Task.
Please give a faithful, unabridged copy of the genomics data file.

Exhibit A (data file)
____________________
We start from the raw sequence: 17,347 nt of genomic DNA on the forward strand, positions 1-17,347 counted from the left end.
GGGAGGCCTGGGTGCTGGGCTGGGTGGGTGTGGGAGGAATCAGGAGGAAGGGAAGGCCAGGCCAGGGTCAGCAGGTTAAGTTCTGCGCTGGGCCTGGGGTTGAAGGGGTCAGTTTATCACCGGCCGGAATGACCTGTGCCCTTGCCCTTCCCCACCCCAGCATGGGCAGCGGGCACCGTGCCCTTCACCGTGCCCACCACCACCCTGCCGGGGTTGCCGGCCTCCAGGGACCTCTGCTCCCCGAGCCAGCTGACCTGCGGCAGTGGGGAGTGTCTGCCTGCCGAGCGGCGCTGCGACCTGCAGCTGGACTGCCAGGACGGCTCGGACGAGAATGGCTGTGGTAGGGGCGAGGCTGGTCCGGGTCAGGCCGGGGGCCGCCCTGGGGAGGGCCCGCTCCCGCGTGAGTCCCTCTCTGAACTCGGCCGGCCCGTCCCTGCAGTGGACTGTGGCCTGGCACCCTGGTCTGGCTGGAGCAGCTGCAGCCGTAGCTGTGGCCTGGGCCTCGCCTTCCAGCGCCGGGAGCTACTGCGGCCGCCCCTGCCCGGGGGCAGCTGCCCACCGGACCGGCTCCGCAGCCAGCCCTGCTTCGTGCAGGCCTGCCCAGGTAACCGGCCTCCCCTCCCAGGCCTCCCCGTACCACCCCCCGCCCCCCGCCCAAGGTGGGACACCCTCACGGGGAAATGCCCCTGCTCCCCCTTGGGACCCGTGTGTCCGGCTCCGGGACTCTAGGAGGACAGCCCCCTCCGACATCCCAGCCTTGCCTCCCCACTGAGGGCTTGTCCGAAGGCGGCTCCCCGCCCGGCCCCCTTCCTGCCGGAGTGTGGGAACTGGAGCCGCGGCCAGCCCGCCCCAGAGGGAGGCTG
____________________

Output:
We start from the raw sequence: 17,347 nt of genomic DNA on the forward strand, positions 1-17,347 counted from the left end.
GGGAGGCCTGGGTGCTGGGCTGGGTGGGTGTGGGAGGAATCAGGAGGAAGGGAAGGCCAGGCCAGGGTCAGCAGGTTAAGTTCTGCGCTGGGCCTGGGGTTGAAGGGGTCAGTTTATCACCGGCCGGAATGACCTGTGCCCTTGCCCTTCCCCACCCCAGCATGGGCAGCGGGCACCGTGCCCTTCACCGTGCCCACCACCACCCTGCCGGGGTTGCCGGCCTCCAGGGACCTCTGCTCCCCGAGCCAGCTGACCTGCGGCAGTGGGGAGTGTCTGCCTGCCGAGCGGCGCTGCGACCTGCAGCTGGACTGCCAGGACGGCTCGGACGAGAATGGCTGTGGTAGGGGCGAGGCTGGTCCGGGTCAGGCCGGGGGCCGCCCTGGGGAGGGCCCGCTCCCGCGTGAGTCCCTCTCTGAACTCGGCCGGCCCGTCCCTGCAGTGGACTGTGGCCTGGCACCCTGGTCTGGCTGGAGCAGCTGCAGCCGTAGCTGTGGCCTGGGCCTCGCCTTCCAGCGCCGGGAGCTACTGCGGCCGCCCCTGCCCGGGGGCAGCTGCCCACCGGACCGGCTCCGCAGCCAGCCCTGCTTCGTGCAGGCCTGCCCAGGTAACCGGCCTCCCCTCCCAGGCCTCCCCGTACCACCCCCCGCCCCCCGCCCAAGGTGGGACACCCTCACGGGGAAATGCCCCTGCTCCCCCTTGGGACCCGTGTGTCCGGCTCCGGGACTCTAGGAGGACAGCCCCCTCCGACATCCCAGCCTTGCCTCCCCACTGAGGGCTTGTCCGAAGGCGGCTCCCCGCCCGGCCCCCTTCCTGCCGGAGTGTGGGAACTGGAGCCGCGGCCAGCCCGCCCCAGAGGGAGGCTG